Three Pieces for Patan

  • Dutch artist Bart Drost’s installations at the Kathmandu Contemporary Arts Centre are currently open to public viewing
- Rachana Chettri, Kathmandu
Three Pieces for Patan

Apr 29, 2014-

The monotony of sound, the repetitiveness of movement are perhaps best captured by the perpetual hum and churn of the prayer wheel. The heavy brass, covered in a holy mantra, written down in a script not all of us can read and yet whose relevance does not go past most of us, moves with the energy of the worshippers, of souls and energies who transfer a little bit of themselves into the unspoken, unchanted Om Mani Padme Hums.

This is the kind of energy that the Dutch artist Bart Drost, whose Three Pieces for Patan is currently on exhibit at the KCAC vicinity—at the back garden of the Patan Museum—captures in the pencil drawings he created during his stay at the KCAC premises.  Arranged in identical picture frames hung over the exhibition space’s white walls, the pictures are an assortment of squiggly lines—forms the artist calls ‘wavies’—that seem to repeat themselves again and again until the whole of the rectangular room has been circumambulated. From here, there is only a child’s head—wrought in gold and placed atop a brick-and-cement column—to gaze at. There are two Tibetan-style ‘windows’ from where viewers can choose to look into the vast outside (or inside), but the sense of being locked in someone’s room, Drost’s room, never leaves one. The ‘wavies’ are Drost’s message to the onlooker, the outsider, little coded scripts, messages from a dream world that befuddle you; repetitive symbols that represent movement and music.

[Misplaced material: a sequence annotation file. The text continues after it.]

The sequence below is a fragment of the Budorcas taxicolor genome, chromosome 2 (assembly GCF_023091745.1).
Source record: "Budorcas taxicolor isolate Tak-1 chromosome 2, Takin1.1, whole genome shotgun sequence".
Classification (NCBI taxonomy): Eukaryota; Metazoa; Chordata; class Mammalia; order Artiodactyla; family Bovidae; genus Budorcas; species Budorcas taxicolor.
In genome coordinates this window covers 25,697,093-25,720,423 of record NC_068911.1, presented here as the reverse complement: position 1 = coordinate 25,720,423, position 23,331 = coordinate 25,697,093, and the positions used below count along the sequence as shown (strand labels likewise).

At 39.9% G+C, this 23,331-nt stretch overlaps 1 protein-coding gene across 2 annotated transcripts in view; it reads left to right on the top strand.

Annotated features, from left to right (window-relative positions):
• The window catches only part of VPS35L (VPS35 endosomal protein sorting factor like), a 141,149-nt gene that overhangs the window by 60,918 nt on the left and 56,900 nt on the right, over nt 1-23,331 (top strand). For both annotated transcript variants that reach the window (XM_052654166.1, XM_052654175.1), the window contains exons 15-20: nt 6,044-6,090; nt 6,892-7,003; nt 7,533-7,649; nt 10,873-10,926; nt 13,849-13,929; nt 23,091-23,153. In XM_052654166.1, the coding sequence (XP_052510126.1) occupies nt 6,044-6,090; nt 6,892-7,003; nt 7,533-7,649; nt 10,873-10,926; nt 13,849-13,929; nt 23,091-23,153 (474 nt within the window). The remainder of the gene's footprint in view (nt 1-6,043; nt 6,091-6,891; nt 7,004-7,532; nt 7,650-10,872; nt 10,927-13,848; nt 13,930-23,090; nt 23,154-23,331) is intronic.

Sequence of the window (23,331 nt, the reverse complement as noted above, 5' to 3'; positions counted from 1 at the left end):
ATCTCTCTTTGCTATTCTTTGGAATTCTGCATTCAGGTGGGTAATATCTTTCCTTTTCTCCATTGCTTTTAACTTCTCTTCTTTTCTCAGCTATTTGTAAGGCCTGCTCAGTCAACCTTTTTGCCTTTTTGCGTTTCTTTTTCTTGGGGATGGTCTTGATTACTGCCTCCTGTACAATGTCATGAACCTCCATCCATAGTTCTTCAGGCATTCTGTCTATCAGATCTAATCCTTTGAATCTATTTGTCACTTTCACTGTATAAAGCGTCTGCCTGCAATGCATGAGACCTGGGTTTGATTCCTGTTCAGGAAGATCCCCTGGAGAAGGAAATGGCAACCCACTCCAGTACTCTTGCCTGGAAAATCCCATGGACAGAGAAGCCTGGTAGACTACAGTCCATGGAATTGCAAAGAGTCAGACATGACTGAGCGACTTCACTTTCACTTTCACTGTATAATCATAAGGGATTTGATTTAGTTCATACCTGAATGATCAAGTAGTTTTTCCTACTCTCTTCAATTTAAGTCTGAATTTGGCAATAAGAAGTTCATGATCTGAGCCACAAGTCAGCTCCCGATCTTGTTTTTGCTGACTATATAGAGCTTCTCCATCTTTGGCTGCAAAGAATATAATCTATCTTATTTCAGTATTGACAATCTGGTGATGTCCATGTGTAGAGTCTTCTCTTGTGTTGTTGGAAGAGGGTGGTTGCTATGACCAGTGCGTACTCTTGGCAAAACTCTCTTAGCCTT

These squiggles appear again—not miniscule drawings in pencil this time around—in Drost’s What if God is one of us? A raised platform that is the base of the artist’s ‘home’—the bamboo construction My House My Temple—in Patan, a place he knew he would love the moment he saw a photograph of it on the Internet, has large blue ‘wavies’ one can walk over and look down at. One can follow the same process one did inside the exhibition space and follow the lines only to arrive at the house’s centre: a table with replicas of the same child’s head spread all over it. Grey and stone-like and eerily abundant, these heads are symbols of childhood for Drost, a stage most people, he believes, hurry past in the race to adulthood. Three Pieces for Patan represents a yearning for childhood in this sense, but it is also, mostly, a representation of the universality of human existence: ‘underneath our clothes...every man houses a child,’ writes Drost, and his ‘childness’ is perhaps what he is giving voice to as he, an artist from the Netherlands builds a home in Patan Durbar Square.

Today is the final day of the exhibition

Published: 30-04-2014 09:23

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